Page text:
2-Inch Hose: The Nuts & Bolts

David P. Fornell goes over the advantages and disadvantages of using two-inch hose.


"I'm happy with what I have, so why confuse me with another hose size?" While there have been hundreds of thousands of discussions throughout the fire service on, for example, the flow merits of one nozzle or the penetration qualities of another, it must be understood that the most important...


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This system has proven to be extremely flexible and, with a little training, extremely effective since it allows a single, easily stretched handline to be operated at relatively low pressures for the majority of fires but, has enough cushion built in that enables a first-in crew to flow 21/2-inch-size streams when necessary.

When replacing 2 1/2-inch pre-connects with two-inch line, many departments find that smooth-bores work quite well. One eastern fire department replaced its 2 1/2-inch pre-connects with a two-inch, 300-foot line that operates with a 1 1/8-inch tip. The pump pressure is set to supply 38 psi at the tip, which generates 230 gpm at 72 pounds/force reaction. The stream reaches about 70 feet and, despite the high flow, can be handled quite easily by a trained operator. If more punch is needed, the officer can call for 15 pounds more pressure, which provides an offensive flow rate at 250 gpm.

Another approach would be to utilize the two top tips (one-inch and 1 1/8-inch) from a 2 1/2-inch stacked tip assembly at the end of a shutoff, which can give the nozzle crew some flexibility in fitting the flow rate to the job at hand, utilizing the one-inch tip when maneuverability is a factor and the 11/8-inch tip when a heavier stream is needed.

Some Final Thoughts

With the widespread use of lightweight building components, there is a more pressing need than ever for a quickly deployed line that can realistically and safely flow at least 200 gpm into a heavily involved, heavily insulated interior space. The National Institute of Standards and Technology (the former National Bureau of Standards) has documented the fact that fires are becoming more intense due to increased use of synthetic building and furnishing materials.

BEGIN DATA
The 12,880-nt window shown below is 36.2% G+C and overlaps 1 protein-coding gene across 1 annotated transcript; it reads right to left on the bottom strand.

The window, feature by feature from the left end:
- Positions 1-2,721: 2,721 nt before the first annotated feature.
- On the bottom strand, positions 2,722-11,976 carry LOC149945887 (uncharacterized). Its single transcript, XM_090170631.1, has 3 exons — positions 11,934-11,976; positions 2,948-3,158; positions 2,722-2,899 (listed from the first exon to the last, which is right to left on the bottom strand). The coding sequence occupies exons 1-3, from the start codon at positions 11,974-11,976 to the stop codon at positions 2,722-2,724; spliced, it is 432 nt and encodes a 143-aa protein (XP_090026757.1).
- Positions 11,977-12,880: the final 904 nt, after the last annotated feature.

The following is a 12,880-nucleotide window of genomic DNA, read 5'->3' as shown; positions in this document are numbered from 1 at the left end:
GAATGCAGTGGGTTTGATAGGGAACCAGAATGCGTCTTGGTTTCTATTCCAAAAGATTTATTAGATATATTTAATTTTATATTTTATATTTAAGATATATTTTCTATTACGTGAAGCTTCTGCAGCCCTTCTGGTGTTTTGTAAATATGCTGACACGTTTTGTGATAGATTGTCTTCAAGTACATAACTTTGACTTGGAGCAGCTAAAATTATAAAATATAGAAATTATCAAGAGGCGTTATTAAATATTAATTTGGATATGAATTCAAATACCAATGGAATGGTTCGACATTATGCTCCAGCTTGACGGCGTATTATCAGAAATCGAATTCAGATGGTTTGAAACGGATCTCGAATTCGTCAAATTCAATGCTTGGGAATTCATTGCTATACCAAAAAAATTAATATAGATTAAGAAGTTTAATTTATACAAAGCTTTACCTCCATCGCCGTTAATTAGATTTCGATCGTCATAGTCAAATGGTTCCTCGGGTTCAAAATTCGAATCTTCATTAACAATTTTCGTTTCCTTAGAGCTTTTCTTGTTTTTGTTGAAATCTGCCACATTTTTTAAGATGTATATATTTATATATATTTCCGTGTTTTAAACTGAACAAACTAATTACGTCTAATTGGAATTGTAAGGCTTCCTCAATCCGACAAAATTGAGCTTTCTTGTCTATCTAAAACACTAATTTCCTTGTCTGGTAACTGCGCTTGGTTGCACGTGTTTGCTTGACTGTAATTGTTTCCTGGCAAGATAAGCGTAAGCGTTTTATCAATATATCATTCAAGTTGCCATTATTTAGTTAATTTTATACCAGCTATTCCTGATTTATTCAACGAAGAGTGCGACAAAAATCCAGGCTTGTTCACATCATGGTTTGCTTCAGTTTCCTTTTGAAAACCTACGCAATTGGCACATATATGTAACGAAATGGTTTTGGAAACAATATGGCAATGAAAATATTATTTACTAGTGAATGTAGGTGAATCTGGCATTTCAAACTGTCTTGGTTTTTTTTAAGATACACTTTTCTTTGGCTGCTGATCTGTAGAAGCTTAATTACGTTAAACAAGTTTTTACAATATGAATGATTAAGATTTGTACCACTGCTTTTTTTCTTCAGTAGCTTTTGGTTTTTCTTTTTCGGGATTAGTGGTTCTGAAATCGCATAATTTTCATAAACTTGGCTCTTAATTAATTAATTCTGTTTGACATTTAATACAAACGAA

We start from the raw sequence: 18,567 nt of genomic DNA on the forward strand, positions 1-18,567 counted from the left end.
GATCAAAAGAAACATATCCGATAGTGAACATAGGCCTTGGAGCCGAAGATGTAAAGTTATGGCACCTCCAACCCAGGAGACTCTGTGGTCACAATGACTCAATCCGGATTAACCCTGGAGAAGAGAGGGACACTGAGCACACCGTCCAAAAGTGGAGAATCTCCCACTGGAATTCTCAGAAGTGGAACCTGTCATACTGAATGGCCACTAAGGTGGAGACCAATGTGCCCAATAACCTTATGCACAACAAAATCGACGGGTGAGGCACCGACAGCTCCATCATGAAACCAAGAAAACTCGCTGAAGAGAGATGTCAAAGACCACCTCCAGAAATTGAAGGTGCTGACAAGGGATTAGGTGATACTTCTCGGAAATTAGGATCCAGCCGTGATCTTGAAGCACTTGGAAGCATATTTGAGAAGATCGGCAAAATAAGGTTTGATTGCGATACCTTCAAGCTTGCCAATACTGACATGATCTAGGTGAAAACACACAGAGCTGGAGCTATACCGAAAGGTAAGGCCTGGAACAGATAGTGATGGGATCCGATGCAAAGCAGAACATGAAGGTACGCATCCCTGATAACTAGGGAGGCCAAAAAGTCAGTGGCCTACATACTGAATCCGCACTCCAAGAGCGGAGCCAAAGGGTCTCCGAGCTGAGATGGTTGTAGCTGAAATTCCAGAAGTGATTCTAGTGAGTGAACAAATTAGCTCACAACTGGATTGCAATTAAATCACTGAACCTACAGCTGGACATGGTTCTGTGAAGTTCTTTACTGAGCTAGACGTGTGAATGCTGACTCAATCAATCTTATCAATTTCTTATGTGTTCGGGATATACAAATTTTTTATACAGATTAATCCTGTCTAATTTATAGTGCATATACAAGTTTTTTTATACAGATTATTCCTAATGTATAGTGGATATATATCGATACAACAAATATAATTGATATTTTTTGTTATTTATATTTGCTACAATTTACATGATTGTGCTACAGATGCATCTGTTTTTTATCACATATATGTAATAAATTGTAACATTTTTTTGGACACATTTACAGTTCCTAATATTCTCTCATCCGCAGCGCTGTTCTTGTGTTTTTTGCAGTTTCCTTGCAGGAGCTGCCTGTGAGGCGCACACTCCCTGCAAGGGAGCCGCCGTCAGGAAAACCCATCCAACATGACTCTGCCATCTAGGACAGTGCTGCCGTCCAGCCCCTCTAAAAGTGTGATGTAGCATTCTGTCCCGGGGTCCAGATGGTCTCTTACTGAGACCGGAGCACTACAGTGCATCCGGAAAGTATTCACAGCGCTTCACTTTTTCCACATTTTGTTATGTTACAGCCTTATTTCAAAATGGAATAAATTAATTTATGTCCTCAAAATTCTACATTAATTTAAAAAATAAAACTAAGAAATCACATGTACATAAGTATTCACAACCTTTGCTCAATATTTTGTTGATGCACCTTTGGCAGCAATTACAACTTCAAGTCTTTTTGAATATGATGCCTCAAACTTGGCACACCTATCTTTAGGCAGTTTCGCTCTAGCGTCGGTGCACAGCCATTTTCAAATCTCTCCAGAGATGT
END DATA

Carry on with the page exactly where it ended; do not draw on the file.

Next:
Combatting fires in occupancies of the 1990s requires more water to combat more intense fires. What may have worked in the past may no longer prove effective. Consider the fact that to continue to send firefighters inside a structure to combat fires of ever-increasing intensity, with lines that flow a marginal amount of water, is simply increasing the possibility of firefighter injury and death, without having any appreciable positive outcome on limiting fire damage.

Not long ago, police officials realized that the .38-caliber revolver was not effective as it used to be, given the increased intensity of criminal activity and firepower. To help even the odds, most police departments have converted to heavier automatic weapons. So too should fire departments investigate and implement better, more effective tactics and methods of combating more intense fires. Increasing the caliber of initial attack lines to two inches could be the hardware we've been looking for to help increase our combat firepower.


Captain David P. Fornell recently retired as commander of Beckerle & Company, Hose Company, Engine 9 of the Danbury, CT, Fire Department. He is the author of Fire Stream Management Handbook as well as the producer of a number of fire service training videos. Fornell teaches around the country and is a field instructor for the Illinois Fire Service Training Institute.